Azure VM public IP

  • Check the cluster is up and running using the kubectl get nodes -o wide

    k3s cluster nodes

  • Using the Azure service principal you’ve created, run the below command to connect the cluster to Azure Arc.

    az connectedk8s connect --name <Name of your cluster as it will be shown in Azure> --resource-group <Azure resource group name> --correlation-id "d009f5dd-dba8-4ac7-bac9-b54ef3a6671a"

    For example:

    az connectedk8s connect --name arck3sdemo --resource-group Arc-K3s-Demo --correlation-id "d009f5dd-dba8-4ac7-bac9-b54ef3a6671a"

    Successful azconnctedk8s command

    Azure Arc-enabled Kubernetes cluster in an Azure resource group

    Azure Arc-enabled Kubernetes cluster in an Azure resource group

K3s External Access

Traefik is the (default) ingress controller for k3s and uses port 80. To test external access to k3s cluster, an “hello-world” deployment was made available for you and it is included in the home directory (credit).

  • Since port 80 is taken by Traefik (read more about here), the deployment LoadBalancer was changed to use port 32323 along side with the matching Azure Network Security Group (NSG).

    Azure Network Security Group (NSG) rule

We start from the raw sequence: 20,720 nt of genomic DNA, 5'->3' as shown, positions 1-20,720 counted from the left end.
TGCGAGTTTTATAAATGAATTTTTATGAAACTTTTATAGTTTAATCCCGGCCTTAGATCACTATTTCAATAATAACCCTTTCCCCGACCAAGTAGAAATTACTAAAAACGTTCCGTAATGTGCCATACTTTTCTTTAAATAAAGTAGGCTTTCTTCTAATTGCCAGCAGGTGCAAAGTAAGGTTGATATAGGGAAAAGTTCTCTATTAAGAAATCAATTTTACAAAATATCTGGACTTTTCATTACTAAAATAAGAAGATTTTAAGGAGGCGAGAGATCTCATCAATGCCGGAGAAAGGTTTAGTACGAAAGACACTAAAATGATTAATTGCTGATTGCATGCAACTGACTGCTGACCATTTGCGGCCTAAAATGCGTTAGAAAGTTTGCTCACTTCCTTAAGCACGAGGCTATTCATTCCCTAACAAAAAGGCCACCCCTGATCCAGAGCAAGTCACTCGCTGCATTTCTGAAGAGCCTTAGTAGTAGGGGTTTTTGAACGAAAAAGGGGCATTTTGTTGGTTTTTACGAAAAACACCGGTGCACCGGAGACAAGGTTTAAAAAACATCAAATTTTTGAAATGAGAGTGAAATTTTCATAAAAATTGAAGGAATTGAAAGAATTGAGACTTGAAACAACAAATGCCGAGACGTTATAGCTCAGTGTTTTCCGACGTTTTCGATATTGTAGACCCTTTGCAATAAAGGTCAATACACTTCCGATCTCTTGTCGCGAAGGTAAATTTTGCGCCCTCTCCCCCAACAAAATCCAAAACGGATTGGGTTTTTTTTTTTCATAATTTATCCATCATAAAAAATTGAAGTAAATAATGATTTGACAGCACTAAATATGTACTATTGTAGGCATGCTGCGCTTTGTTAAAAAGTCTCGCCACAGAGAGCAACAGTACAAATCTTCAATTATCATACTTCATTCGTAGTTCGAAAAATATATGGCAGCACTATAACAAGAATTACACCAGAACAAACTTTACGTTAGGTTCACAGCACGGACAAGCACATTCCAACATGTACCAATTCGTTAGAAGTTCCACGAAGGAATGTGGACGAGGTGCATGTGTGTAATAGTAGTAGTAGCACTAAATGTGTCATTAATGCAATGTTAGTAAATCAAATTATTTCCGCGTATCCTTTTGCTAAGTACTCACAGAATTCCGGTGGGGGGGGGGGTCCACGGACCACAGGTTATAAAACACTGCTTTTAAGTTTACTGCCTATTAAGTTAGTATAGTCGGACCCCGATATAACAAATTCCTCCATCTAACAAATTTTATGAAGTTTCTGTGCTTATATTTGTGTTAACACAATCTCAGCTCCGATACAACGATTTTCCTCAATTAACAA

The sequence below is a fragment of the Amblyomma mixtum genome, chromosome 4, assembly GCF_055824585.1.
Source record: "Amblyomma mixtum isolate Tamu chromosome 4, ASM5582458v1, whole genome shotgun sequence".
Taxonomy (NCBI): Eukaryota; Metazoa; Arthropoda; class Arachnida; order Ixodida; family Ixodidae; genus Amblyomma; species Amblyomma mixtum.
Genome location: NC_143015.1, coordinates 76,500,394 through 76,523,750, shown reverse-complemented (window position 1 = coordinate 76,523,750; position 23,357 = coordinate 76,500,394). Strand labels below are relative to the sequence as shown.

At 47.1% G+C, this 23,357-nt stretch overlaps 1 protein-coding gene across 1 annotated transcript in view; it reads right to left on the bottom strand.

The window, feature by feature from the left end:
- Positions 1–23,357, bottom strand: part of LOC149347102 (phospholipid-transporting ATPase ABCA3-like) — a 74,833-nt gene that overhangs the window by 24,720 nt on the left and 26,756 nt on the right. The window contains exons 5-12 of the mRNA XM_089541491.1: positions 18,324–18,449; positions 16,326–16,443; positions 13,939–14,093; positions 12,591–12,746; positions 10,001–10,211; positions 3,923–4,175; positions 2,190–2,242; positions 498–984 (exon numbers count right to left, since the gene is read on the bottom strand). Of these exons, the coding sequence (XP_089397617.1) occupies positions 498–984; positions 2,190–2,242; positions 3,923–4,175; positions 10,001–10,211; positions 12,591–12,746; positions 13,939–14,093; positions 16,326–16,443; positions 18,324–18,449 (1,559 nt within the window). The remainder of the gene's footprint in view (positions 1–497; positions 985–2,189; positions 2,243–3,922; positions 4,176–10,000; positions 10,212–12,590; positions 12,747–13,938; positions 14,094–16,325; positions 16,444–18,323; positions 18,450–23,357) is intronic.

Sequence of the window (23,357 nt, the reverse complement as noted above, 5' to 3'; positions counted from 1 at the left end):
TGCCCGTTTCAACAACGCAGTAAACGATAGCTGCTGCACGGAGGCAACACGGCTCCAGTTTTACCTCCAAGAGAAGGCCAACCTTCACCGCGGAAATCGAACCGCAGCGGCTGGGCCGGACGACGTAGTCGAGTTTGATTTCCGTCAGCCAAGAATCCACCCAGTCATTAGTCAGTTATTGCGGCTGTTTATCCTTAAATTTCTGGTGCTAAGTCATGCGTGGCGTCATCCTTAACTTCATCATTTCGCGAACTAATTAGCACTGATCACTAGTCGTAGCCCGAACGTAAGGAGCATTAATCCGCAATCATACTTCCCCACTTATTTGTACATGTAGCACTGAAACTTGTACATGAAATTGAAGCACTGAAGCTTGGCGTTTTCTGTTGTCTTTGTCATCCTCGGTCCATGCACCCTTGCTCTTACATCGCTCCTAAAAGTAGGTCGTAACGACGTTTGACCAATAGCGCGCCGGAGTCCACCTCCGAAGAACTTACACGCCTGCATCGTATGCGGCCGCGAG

hello-kubernetes.yaml file

  • To deploy it, use the kubectl apply -f hello-kubernetes.yaml command. Run kubectl get pods and kubectl get svc to check that the pods and the service has been created.

    kubectl apply -f hello-kubernetes.yaml command

    kubectl get pods command

    kubectl get svc command

  • In your browser, enter the cluster_public_ip:32323 which will bring up the hello-world application.

    hello-kubernetes application in a web browser

Delete the deployment

  • The most straightforward way is to delete the cluster is via the Azure Portal, just select cluster and delete it.

    Delete Azure Arc-enabled Kubernetes cluster

  • If you want to nuke the entire environment, just delete the Azure resource group or alternatively, you can use the terraform destroy --auto-approve command.

    Delete Azure resource group

    terraform destroy